“What We can Learn from Our Microbiome” – New York Times, 19 May 2013

While it’s common knowledge that we inherit our genes from our parents — a.k.a. our “first genome” — our “second genome” is rarely talked about. This ‘second genome’ is the trillions of microbes that are living in our bodies, everywhere from our skin, to tongue, to intestines. These microbes have an immense impact on our health, perhaps even greater than the genes from our parents. For instance, our microbes act as managers for our immune systems, and are partially responsible for ascertaining between the good and bad that enter our bodies. Interestingly enough, while we can’t do much to change what our parents gave us, we can have a great influence on our microbiota and microbiomes.

Scientists look at our microbriota as ecosystems: all our microbes interact with each other and their environment. Disorders within this ecosystem – such as too little diversity or an excessive amount of the “wrong” type of microbes — have the potential to cause obesity, chronic diseases and other infections. Scientists also believe that diet and environment have led to an increase in autoimmune diseases in the West.

The American Gut Project’s aim is to sequence as many American guts as possible, hoping to answer the question of what effects our microbiota — diet, antibiotics, pathogens, environment, cultural traditions? — and determine its “normal” state, if there even is one.

While scientists can’t really say what a “healthy” microbiome looks like, they can pinpoint certain traits and patterns that healthier microbiomes have. Possessing a diverse set of microbes is better and something Westerners don’t necessarily have, due to processed foods, environmental toxins and overuse of antibiotics. Certain ailments and diseases, such as allergies, asthma, Type 2 diabetes and cardiovascular disease, plague the West more than less-industrialized areas. Your microbiota like unprocessed foods — less processed foods have a better chance of getting through the gastrointestinal tract and to the microbiota.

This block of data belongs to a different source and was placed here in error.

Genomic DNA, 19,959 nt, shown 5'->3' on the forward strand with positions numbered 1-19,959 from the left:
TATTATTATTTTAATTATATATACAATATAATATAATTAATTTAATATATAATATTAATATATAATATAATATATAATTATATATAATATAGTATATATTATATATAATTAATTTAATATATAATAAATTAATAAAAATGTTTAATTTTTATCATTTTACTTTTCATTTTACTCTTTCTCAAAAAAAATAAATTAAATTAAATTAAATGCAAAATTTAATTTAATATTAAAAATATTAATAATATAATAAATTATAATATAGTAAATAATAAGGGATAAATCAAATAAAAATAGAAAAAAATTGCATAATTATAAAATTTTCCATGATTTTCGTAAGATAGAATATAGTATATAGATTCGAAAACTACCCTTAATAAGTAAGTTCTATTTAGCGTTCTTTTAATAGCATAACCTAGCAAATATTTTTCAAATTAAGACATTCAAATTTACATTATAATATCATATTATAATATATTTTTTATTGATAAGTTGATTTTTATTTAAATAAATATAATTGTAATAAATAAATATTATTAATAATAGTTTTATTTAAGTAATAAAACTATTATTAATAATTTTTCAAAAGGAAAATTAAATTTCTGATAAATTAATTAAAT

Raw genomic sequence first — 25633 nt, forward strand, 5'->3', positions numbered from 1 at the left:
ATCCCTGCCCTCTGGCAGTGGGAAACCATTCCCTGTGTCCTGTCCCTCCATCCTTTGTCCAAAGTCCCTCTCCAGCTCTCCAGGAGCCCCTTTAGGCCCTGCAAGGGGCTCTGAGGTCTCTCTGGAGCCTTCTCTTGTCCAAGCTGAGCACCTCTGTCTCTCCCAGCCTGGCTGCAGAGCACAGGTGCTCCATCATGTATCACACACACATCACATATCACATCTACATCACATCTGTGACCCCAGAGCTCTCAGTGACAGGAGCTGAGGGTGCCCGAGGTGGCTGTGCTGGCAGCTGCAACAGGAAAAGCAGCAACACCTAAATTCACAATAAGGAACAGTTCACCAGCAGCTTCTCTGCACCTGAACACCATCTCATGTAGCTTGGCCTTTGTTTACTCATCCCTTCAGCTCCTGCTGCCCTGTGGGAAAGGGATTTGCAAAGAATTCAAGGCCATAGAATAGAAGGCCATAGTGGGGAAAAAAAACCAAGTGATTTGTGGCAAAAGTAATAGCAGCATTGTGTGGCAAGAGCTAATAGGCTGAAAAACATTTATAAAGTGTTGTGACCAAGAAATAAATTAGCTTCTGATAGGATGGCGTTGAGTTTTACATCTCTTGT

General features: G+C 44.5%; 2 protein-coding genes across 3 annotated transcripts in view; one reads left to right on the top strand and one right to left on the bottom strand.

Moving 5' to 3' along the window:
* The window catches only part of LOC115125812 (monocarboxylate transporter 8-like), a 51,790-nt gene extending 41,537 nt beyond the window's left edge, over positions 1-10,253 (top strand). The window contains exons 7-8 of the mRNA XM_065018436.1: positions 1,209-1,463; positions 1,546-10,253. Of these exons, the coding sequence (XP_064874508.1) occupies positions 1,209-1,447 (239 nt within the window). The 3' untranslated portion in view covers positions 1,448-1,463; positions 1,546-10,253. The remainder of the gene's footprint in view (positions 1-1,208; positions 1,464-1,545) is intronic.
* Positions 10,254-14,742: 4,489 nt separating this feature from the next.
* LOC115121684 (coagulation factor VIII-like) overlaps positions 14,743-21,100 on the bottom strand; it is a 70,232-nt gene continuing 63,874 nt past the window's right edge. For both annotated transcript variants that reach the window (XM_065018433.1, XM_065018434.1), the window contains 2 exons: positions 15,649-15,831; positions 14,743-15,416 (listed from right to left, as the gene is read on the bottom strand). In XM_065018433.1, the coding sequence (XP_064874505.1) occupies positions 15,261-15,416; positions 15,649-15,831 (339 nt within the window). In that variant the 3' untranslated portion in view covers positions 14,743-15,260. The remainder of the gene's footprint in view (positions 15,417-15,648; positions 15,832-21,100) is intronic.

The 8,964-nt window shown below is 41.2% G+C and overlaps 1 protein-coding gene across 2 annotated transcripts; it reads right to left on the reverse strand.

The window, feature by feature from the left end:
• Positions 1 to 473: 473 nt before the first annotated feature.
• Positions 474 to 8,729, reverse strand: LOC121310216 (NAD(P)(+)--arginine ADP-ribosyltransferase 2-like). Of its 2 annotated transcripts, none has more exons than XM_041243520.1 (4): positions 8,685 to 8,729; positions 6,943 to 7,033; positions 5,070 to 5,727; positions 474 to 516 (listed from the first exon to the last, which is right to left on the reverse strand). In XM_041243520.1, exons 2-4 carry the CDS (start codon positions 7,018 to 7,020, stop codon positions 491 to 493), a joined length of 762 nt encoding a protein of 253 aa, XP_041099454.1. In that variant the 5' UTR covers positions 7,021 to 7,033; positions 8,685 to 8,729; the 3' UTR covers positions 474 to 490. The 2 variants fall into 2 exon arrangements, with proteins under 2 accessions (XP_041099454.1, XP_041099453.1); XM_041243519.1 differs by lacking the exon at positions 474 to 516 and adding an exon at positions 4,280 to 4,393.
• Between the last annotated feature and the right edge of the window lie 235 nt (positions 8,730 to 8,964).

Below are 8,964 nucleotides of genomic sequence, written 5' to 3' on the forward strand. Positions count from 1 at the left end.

Children in the West are given an average of 10-20 antibiotic treatments before the age of 18; and this isn’t the only way antimicrobials are reaching the microbiota: antibiotics exist in meat, milk and surface water. Farmers feed antibiotics to their livestock so that they gain weight, and they often come in the form of medicated feed and water.

There are some things microbiologists suggest that can help with managing you and your children’s microbiomes:

  1. Don’t immediately jump to antibiotic treatments unless medically necessary.
  2. Cleanliness is not always next to godliness: take your children outside to play in the dirt more often.
  3. Cut back on processed foods.
  4. Eat more foods that contain probiotic bacteria: yogurt, kimchi and sauerkraut are good starting points.
  5. While you should still wash produce that is likely to have pesticide residue, you should, for example, not wash your hands after petting your dog or cat.

In other words, the world will be a more sustainable place to live healthy and happy  lifestyles if people in developed nations adapt some of the habits of their ancestors, as practiced today in developing nations. We do not have to worry about people in developing nations adapting habits of developed nations — it is already happening rapidly!

See our other entries:
Antibiotics and the Meat We Eat
Study Shows Bacteria Moves From Animals to Humans
Antibiotic-Resistant Bacteria Surround Big Swine Farms in China & US

Conceived, Developed and Written by Dr. Subodh Das and Tara Mahadevan

May 22, 2013

Fluid Management Systems

Copyright 2013   All rights Reserved by Fluid Management Systems, Inc.

www.fluidmanagementsystem.com     subodh@fluidmanagementsystem.com

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